THE vision of shared regional prosperity undoubtedly is linked to peace and security in the region, particularly Afghanistan, which has become the epicenter of terrorism with a spillover effect on the neighbouring countries including Pakistan. Viewed in that context the renewal of the dialogue between Pakistan and Afghanistan is a welcome development because dialogue and continued engagement are the essential ingredients in regards to resolving conflicts and removing kinks in relations between the states.
For Pakistan, which has suffered the most in the war against terrorism and is still grappling to overcome it, peace in Afghanistan is utmost necessary to ensure peace within its own territory. It is the realisation of this reality which underlines the efforts made and being made by Pakistan to promote process of Afghan-led and Afghan-owned process of reconciliation in that war-torn country and also strengthens her credentials as an honest partner in the war against terror, notwithstanding the thinking permeating in the US administration to the contrary. The visit of Prime Minister Shahid Khaqan Abbassi to Afghanistan on the invitation of the Afghan President Ashraf Ghani surely reflects that commitment and honesty of purpose.
Reportedly the two leaders discussed the whole range of bilateral relations including peace and reconciliation in Afghanistan, counter-terrorism, return of Afghan refugees, regional connectivity and bilateral trade. It was agreed between the two sides that peace, prosperity and stability of the two countries were interlinked and they also reaffirmed their commitment to regional connectivity as they had done in Herat on 23rd February 2018 while jointly inaugurating the entry of TAPI Gas Pipeline from Turkmenistan into Afghanistan. The other outcomes of the bilateral parleys were: agreement for reviving Afghanistan Pakistan Action Plan for Peace and Solidarity (APAPPS) which provided a broad-based and structured engagement on all issues of mutual interests; early convening of the Joint Economic Commission to take forward planning and implementation of key rail, road, gas pipeline and energy projects that would integrate Pakistan and Afghanistan with Central Asia; moving forward on Chaman-Kandahar-Herat railway line, Peshawar-Kabul Motorway and other connectivity projects which can help realize the tremendous potential of South and Central Asian Regions by providing shortest access through the sea ports of Gwadar and Karachi; emphasis on early completion of TAPI and CASA-1000 projects; renewing the call to the Taliban to respond positively to the peace offer and to join the peace process without delay; acknowledgement by the two leaders that terrorism was a common enemy and threat and the need for not allowing their soils to be used for anti-state activities against each other. Perhaps the most important commonality of views was on the point that the Afghan conflict could not be resolved through military might and the political solution was the best way forward. That was exactly Pakistan’s response to the new policy announced by President Trump on Afghanistan and South Asia. Afghanistan now endorsing this stance has actually made a departure from its earlier reaction when it fully agreed with the new Trump initiative.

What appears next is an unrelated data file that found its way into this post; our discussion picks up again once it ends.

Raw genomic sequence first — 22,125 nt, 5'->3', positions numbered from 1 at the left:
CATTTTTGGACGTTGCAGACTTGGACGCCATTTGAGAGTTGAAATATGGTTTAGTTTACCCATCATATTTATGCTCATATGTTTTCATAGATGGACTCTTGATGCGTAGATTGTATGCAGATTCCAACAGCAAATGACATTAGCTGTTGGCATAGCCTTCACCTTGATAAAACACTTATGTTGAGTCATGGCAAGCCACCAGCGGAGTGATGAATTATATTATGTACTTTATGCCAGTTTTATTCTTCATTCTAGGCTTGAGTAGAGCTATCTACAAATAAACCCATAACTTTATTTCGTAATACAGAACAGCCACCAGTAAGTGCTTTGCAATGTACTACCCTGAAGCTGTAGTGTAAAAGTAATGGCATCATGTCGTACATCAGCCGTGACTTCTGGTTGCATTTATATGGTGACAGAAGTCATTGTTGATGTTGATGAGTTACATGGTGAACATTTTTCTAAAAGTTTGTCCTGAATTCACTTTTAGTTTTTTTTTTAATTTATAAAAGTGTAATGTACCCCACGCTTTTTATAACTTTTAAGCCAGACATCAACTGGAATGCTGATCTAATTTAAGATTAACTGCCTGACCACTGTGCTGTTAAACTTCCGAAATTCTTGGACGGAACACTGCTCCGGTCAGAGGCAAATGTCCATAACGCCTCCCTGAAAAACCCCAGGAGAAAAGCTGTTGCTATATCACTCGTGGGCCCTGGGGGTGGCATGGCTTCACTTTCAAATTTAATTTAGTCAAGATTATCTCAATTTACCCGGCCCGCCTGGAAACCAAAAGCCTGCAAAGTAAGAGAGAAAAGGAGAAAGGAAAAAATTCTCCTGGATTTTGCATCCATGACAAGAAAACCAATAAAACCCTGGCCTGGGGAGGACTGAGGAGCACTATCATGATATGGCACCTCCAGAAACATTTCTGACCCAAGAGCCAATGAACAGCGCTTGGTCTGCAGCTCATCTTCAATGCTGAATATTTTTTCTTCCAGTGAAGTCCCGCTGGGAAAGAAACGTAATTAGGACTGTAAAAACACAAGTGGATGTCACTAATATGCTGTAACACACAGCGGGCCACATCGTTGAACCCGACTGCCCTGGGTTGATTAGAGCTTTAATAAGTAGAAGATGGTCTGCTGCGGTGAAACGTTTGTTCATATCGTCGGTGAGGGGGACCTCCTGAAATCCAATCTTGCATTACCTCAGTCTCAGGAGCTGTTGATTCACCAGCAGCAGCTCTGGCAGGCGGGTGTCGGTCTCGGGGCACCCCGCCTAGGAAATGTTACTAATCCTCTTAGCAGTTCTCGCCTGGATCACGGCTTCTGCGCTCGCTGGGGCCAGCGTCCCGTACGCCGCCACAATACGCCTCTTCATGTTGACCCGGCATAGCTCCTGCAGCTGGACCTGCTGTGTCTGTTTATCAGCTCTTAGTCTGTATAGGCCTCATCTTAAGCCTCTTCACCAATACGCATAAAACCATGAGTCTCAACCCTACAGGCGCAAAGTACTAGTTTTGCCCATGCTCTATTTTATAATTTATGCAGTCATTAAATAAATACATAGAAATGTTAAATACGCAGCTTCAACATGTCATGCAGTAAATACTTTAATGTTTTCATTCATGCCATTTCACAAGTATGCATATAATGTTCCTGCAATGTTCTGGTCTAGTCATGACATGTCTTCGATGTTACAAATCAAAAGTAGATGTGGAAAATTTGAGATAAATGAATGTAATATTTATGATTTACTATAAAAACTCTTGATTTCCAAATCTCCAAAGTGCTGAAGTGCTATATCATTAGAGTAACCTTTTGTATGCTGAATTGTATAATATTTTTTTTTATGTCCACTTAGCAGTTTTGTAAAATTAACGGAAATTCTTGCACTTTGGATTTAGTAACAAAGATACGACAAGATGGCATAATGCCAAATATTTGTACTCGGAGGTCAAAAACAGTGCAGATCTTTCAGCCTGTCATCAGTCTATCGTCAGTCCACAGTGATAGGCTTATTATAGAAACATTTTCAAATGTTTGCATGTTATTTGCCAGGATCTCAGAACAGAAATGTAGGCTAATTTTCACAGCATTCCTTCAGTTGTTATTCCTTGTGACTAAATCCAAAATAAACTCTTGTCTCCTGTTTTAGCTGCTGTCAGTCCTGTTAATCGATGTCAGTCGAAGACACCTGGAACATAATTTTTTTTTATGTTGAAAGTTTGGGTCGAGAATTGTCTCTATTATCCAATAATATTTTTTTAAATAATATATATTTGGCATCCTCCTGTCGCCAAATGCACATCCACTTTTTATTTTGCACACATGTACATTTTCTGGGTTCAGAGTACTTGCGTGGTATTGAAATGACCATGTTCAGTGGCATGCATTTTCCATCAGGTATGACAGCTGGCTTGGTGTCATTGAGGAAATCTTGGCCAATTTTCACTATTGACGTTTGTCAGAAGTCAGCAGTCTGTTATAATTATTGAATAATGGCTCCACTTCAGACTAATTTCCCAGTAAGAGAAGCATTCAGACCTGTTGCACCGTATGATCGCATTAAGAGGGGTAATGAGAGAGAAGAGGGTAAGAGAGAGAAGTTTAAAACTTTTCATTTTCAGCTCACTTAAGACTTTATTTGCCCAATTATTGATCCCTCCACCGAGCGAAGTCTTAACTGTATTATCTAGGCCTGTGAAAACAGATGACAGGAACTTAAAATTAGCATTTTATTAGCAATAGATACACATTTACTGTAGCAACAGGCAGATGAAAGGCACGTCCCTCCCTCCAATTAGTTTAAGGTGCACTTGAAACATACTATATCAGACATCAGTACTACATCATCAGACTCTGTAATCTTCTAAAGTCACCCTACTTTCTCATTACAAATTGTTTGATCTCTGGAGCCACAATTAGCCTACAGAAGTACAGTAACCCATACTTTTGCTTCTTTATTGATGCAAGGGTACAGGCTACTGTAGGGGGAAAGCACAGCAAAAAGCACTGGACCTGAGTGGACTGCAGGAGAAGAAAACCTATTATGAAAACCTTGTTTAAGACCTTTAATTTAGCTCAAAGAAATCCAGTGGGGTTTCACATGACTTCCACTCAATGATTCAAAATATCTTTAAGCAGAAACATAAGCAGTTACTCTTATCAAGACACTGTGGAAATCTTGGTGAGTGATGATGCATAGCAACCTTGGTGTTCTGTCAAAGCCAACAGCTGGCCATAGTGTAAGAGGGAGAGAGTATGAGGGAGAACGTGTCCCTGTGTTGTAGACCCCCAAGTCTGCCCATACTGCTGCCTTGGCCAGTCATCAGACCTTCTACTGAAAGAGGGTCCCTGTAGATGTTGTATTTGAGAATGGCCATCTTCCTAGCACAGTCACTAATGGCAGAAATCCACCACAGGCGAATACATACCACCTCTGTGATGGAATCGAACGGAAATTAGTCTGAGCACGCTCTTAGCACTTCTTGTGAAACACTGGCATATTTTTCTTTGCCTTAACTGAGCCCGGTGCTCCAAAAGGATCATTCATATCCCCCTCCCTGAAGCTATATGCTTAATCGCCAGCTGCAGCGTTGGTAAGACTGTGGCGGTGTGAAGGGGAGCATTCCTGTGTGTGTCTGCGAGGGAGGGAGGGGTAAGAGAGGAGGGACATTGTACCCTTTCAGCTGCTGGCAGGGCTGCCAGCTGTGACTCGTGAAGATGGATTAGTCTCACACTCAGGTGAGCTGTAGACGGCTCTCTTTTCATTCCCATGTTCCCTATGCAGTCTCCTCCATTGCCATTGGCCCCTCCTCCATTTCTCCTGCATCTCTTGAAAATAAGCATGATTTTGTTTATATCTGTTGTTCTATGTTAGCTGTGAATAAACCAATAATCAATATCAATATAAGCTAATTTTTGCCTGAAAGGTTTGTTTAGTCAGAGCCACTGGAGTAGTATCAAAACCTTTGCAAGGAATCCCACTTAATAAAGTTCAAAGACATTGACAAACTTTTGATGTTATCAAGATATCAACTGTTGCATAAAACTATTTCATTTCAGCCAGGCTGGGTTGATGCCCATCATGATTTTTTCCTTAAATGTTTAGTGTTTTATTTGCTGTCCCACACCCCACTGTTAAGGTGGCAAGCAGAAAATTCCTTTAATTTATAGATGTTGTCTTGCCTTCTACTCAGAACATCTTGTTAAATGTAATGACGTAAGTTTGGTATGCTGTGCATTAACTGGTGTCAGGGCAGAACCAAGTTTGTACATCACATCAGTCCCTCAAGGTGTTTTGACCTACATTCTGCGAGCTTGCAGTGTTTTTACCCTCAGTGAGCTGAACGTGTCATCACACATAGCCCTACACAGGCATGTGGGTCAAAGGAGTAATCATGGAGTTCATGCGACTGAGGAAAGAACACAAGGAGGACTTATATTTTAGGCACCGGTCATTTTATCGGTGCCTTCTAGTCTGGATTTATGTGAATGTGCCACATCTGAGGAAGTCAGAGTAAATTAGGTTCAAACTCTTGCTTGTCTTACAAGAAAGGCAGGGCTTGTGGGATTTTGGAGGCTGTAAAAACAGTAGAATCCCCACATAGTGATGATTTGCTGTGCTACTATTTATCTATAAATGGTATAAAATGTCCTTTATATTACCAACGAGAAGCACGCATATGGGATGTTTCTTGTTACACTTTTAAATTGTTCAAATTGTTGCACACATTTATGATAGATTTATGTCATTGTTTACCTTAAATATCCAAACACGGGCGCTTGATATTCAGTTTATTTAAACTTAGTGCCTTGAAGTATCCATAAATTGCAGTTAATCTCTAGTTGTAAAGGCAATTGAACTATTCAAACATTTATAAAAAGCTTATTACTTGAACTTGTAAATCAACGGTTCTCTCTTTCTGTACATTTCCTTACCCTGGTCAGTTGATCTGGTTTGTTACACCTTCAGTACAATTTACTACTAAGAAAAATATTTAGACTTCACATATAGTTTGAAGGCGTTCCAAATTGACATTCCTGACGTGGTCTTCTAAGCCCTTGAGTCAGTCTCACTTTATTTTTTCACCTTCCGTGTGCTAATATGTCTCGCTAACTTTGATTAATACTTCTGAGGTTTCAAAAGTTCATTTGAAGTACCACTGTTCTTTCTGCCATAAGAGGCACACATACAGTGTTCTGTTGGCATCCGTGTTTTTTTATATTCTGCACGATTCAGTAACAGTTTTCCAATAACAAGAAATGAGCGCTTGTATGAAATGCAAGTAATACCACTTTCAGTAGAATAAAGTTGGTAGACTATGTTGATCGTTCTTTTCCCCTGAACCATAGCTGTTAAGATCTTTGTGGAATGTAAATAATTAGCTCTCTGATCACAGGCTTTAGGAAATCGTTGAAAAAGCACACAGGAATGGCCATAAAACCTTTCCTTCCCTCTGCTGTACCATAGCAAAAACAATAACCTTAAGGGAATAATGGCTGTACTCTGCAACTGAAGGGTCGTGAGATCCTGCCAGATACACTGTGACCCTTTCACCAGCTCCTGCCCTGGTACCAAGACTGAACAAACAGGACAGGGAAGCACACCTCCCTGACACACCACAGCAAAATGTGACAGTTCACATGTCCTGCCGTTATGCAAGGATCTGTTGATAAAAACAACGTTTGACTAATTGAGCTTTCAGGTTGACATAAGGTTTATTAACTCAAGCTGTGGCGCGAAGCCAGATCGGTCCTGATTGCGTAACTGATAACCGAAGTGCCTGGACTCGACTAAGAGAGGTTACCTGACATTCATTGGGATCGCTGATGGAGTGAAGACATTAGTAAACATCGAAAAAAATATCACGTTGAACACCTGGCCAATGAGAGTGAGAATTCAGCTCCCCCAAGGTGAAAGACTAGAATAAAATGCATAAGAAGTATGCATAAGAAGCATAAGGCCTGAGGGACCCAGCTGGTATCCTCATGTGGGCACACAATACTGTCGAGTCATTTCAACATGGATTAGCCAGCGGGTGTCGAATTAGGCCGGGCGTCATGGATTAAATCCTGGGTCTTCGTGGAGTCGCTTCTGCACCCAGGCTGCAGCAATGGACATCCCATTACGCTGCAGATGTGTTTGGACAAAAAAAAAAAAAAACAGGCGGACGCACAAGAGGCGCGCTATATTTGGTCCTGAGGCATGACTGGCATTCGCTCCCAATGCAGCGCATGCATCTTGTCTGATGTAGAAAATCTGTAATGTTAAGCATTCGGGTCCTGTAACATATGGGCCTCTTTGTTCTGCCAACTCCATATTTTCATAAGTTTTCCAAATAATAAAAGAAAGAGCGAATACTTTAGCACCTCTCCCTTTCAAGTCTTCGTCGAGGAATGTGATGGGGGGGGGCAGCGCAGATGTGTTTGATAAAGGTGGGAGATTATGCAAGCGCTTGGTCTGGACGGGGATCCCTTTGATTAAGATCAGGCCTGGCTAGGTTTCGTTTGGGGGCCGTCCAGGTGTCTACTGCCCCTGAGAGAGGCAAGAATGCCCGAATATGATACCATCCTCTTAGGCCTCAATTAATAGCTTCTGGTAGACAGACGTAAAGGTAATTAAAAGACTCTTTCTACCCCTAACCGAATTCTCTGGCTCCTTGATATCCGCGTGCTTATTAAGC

The US attempts to destabilise the region are actually an important ingredient of its global politics whereby it desires to obstruct China’s emergence as number one economic and military power in the world